United Airlines’ chief executive Scott Kirby chartered a private jet earlier this week as the company suffered an operational meltdown that cancelled hundreds of flights, and stranded thousands of passengers.
The Chicago-based airline said on 30 June that two days earlier, Kirby flew from Teterboro Airport in New Jersey, located about 17mi (27km) from Newark, the carrier’s main East-Coast hub, to Denver. That day, the airline cancelled 751 or 26% of its scheduled flights system-wide, while 1,315 or 45% of all flights were delayed, according to statistics compiled by flight tracking website FlightAware.com.
United says it did not pay for the trip.
Now, Kirby is apologising.
“Taking a private jet was the wrong decision because it was insensitive to our customers who were waiting to get home,” he said on 30 June. “I sincerely apologise to our customers and our team members who have been working around-the-clock for several days — often through severe weather — to take care of our customers.”
“Watching our team first-hand with our customers at four different airports and during countless meetings this week, it’s clear to me they represent the best of United, and I regret that I have distracted from their professionalism,” he adds.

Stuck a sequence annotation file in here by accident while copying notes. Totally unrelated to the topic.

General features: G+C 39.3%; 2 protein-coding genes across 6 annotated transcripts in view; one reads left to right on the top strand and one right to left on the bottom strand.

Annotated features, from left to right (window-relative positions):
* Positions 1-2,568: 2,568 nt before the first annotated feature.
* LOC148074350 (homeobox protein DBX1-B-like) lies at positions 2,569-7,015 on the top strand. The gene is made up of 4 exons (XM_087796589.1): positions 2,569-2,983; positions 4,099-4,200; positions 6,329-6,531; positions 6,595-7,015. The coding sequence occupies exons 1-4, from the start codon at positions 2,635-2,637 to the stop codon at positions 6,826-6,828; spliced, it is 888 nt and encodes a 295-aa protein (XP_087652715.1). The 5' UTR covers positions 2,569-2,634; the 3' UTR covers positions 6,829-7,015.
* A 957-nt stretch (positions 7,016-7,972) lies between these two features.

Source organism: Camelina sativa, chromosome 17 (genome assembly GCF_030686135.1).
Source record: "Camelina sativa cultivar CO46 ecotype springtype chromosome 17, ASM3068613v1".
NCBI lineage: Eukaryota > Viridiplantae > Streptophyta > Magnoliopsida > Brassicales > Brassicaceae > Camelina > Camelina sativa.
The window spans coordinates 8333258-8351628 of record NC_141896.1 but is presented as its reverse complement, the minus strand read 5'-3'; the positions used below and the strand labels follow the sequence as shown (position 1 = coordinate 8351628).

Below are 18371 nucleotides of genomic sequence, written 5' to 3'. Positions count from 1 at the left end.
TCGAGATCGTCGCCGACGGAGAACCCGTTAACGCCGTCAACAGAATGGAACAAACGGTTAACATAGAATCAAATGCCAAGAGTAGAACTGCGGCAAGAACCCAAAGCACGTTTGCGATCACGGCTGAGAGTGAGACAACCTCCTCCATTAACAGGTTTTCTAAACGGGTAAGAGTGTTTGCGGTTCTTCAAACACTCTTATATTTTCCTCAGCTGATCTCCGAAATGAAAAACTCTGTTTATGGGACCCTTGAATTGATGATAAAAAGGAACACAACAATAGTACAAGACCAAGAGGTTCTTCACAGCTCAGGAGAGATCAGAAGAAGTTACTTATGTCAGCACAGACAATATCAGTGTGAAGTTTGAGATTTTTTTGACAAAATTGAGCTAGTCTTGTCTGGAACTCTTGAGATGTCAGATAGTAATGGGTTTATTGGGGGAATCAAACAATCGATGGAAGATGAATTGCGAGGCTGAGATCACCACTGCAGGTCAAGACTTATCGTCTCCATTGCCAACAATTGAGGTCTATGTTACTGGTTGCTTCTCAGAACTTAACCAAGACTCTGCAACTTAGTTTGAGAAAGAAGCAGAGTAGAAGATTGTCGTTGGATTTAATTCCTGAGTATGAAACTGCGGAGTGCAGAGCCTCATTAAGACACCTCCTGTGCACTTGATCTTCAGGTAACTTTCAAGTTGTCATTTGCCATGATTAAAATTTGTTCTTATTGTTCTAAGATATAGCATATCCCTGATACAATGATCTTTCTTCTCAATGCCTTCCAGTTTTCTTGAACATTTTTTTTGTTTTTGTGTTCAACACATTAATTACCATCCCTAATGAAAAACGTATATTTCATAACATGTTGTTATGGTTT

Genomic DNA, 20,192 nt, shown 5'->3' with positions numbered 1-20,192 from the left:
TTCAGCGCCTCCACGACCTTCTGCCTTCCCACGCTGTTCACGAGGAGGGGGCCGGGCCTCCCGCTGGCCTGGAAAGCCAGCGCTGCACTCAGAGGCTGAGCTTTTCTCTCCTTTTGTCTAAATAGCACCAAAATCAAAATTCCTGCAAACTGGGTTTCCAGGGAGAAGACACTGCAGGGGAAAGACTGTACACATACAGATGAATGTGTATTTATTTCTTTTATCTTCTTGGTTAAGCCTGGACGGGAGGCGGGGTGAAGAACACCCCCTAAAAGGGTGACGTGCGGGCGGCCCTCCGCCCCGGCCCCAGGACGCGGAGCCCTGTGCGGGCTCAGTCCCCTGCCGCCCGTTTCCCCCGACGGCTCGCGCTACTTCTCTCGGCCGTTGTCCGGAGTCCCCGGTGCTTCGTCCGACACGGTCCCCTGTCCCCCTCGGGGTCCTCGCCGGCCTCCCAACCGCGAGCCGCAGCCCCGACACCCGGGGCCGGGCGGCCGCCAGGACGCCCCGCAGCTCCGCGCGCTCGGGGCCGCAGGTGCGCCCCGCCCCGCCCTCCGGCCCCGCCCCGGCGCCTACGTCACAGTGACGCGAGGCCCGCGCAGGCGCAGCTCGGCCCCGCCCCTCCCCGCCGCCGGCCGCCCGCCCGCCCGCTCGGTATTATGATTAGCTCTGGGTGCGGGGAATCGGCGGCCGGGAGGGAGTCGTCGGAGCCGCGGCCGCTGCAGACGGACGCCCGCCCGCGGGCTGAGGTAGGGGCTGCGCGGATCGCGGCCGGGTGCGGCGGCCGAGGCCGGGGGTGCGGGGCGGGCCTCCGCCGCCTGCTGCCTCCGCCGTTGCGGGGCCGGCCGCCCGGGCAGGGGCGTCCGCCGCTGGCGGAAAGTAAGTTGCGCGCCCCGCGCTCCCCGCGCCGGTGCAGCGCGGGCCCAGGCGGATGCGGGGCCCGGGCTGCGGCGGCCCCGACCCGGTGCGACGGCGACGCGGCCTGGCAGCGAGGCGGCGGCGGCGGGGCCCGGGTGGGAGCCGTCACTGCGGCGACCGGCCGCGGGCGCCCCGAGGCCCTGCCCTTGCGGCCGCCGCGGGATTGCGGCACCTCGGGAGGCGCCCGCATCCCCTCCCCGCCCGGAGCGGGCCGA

Kirby has also been in a war of words with the Federal Aviation Administration, blaming the US regulator for the problems, saying in a memo to employees that a dearth of air traffic controllers were to blame. He claimed the FAA “failed us” a few days before the busy Independence Day long weekend.
US secretary of transportation Pete Buttigieg responded on 30 June by saying that staffing issues contributed to the chaos, but only marginally.
“The data that we have suggests ATC staffing issues account for less than 10% of the delays,” he said. “It is a factor and a factor we are working very aggressively on.”
Flight disruptions started piling up in New York last weekend during unstable summer weather. While other airlines were able to recover their networks relatively quickly, United continued to face issues all week. All told, United cancelled more than 2,900 flights between Monday and Friday – excluding those axed by partner airlines, according to FlightAware.com.
Earlier in the day United said its ”reliability continues to improve, with far fewer cancellations today compared to previous days”.
”Storms in Denver, Chicago and the East Coast will continue to be a challenge, but most of today’s cancellations were made in advance to give customers time to adjust,” the airline adds.